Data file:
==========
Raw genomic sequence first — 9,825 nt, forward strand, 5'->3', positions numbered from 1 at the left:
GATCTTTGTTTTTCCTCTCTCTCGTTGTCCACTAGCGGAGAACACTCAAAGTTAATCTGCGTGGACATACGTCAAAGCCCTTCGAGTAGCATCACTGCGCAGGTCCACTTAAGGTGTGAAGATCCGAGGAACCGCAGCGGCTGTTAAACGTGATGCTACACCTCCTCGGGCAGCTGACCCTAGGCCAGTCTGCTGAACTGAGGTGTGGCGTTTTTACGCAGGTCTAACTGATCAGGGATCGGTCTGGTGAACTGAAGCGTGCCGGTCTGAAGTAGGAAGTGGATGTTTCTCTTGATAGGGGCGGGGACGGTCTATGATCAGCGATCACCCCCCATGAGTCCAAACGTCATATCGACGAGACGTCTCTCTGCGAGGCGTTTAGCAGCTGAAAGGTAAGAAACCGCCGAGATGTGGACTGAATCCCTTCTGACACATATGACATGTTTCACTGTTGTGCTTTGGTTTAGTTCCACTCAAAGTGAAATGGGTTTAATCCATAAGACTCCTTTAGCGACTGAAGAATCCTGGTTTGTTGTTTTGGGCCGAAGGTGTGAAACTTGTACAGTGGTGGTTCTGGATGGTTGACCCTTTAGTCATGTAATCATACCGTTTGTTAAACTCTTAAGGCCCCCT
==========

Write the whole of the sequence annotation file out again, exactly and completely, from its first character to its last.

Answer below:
Raw genomic sequence first — 9,825 nt, forward strand, 5'->3', positions numbered from 1 at the left:
GATCTTTGTTTTTCCTCTCTCTCGTTGTCCACTAGCGGAGAACACTCAAAGTTAATCTGCGTGGACATACGTCAAAGCCCTTCGAGTAGCATCACTGCGCAGGTCCACTTAAGGTGTGAAGATCCGAGGAACCGCAGCGGCTGTTAAACGTGATGCTACACCTCCTCGGGCAGCTGACCCTAGGCCAGTCTGCTGAACTGAGGTGTGGCGTTTTTACGCAGGTCTAACTGATCAGGGATCGGTCTGGTGAACTGAAGCGTGCCGGTCTGAAGTAGGAAGTGGATGTTTCTCTTGATAGGGGCGGGGACGGTCTATGATCAGCGATCACCCCCCATGAGTCCAAACGTCATATCGACGAGACGTCTCTCTGCGAGGCGTTTAGCAGCTGAAAGGTAAGAAACCGCCGAGATGTGGACTGAATCCCTTCTGACACATATGACATGTTTCACTGTTGTGCTTTGGTTTAGTTCCACTCAAAGTGAAATGGGTTTAATCCATAAGACTCCTTTAGCGACTGAAGAATCCTGGTTTGTTGTTTTGGGCCGAAGGTGTGAAACTTGTACAGTGGTGGTTCTGGATGGTTGACCCTTTAGTCATGTAATCATACCGTTTGTTAAACTCTTAAGGCCCCCT